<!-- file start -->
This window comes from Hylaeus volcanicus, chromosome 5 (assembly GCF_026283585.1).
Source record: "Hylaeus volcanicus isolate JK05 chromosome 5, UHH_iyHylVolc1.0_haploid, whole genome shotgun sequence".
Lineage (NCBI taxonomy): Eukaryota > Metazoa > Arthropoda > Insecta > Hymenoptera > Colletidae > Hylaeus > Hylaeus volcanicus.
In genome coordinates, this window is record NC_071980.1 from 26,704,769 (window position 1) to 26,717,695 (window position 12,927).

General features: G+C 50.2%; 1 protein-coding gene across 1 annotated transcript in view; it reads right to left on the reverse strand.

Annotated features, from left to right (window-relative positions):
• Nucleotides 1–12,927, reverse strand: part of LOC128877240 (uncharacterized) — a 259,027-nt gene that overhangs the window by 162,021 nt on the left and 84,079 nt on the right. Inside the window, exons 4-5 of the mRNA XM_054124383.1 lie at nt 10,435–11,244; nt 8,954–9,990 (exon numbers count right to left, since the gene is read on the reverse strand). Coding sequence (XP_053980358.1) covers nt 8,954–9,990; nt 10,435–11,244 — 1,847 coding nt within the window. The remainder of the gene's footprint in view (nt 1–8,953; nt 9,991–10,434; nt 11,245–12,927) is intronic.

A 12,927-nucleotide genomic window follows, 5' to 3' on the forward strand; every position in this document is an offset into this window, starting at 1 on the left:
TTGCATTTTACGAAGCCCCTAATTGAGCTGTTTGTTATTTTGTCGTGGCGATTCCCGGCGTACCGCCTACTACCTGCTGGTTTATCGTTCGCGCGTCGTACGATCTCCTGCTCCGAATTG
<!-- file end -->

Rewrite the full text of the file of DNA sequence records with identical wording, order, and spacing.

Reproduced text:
This window comes from Hylaeus volcanicus, chromosome 5 (assembly GCF_026283585.1).
Source record: "Hylaeus volcanicus isolate JK05 chromosome 5, UHH_iyHylVolc1.0_haploid, whole genome shotgun sequence".
Lineage (NCBI taxonomy): Eukaryota > Metazoa > Arthropoda > Insecta > Hymenoptera > Colletidae > Hylaeus > Hylaeus volcanicus.
In genome coordinates, this window is record NC_071980.1 from 26,704,769 (window position 1) to 26,717,695 (window position 12,927).

General features: G+C 50.2%; 1 protein-coding gene across 1 annotated transcript in view; it reads right to left on the reverse strand.

Annotated features, from left to right (window-relative positions):
• Nucleotides 1–12,927, reverse strand: part of LOC128877240 (uncharacterized) — a 259,027-nt gene that overhangs the window by 162,021 nt on the left and 84,079 nt on the right. Inside the window, exons 4-5 of the mRNA XM_054124383.1 lie at nt 10,435–11,244; nt 8,954–9,990 (exon numbers count right to left, since the gene is read on the reverse strand). Coding sequence (XP_053980358.1) covers nt 8,954–9,990; nt 10,435–11,244 — 1,847 coding nt within the window. The remainder of the gene's footprint in view (nt 1–8,953; nt 9,991–10,434; nt 11,245–12,927) is intronic.

A 12,927-nucleotide genomic window follows, 5' to 3' on the forward strand; every position in this document is an offset into this window, starting at 1 on the left:
TTGCATTTTACGAAGCCCCTAATTGAGCTGTTTGTTATTTTGTCGTGGCGATTCCCGGCGTACCGCCTACTACCTGCTGGTTTATCGTTCGCGCGTCGTACGATCTCCTGCTCCGAATTG